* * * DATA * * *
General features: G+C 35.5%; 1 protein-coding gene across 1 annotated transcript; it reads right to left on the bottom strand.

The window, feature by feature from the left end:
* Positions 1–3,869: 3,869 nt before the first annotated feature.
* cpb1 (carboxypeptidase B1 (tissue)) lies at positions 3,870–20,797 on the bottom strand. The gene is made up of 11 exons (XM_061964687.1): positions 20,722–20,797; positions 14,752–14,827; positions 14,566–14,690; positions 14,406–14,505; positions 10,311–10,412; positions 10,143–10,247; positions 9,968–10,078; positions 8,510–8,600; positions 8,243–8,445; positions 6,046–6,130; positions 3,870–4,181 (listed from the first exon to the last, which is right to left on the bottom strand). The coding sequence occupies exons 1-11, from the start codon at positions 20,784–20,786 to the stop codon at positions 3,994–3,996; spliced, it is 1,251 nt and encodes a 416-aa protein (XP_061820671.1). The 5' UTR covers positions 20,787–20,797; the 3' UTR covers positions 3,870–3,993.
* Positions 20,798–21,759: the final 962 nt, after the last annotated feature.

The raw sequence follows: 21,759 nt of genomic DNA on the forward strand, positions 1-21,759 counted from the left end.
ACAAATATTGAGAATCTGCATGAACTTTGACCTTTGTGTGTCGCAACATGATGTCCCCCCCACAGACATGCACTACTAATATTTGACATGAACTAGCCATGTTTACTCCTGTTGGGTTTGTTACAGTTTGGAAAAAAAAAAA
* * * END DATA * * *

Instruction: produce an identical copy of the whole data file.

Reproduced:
General features: G+C 35.5%; 1 protein-coding gene across 1 annotated transcript; it reads right to left on the bottom strand.

The window, feature by feature from the left end:
* Positions 1–3,869: 3,869 nt before the first annotated feature.
* cpb1 (carboxypeptidase B1 (tissue)) lies at positions 3,870–20,797 on the bottom strand. The gene is made up of 11 exons (XM_061964687.1): positions 20,722–20,797; positions 14,752–14,827; positions 14,566–14,690; positions 14,406–14,505; positions 10,311–10,412; positions 10,143–10,247; positions 9,968–10,078; positions 8,510–8,600; positions 8,243–8,445; positions 6,046–6,130; positions 3,870–4,181 (listed from the first exon to the last, which is right to left on the bottom strand). The coding sequence occupies exons 1-11, from the start codon at positions 20,784–20,786 to the stop codon at positions 3,994–3,996; spliced, it is 1,251 nt and encodes a 416-aa protein (XP_061820671.1). The 5' UTR covers positions 20,787–20,797; the 3' UTR covers positions 3,870–3,993.
* Positions 20,798–21,759: the final 962 nt, after the last annotated feature.

The raw sequence follows: 21,759 nt of genomic DNA on the forward strand, positions 1-21,759 counted from the left end.
ACAAATATTGAGAATCTGCATGAACTTTGACCTTTGTGTGTCGCAACATGATGTCCCCCCCACAGACATGCACTACTAATATTTGACATGAACTAGCCATGTTTACTCCTGTTGGGTTTGTTACAGTTTGGAAAAAAAAAAA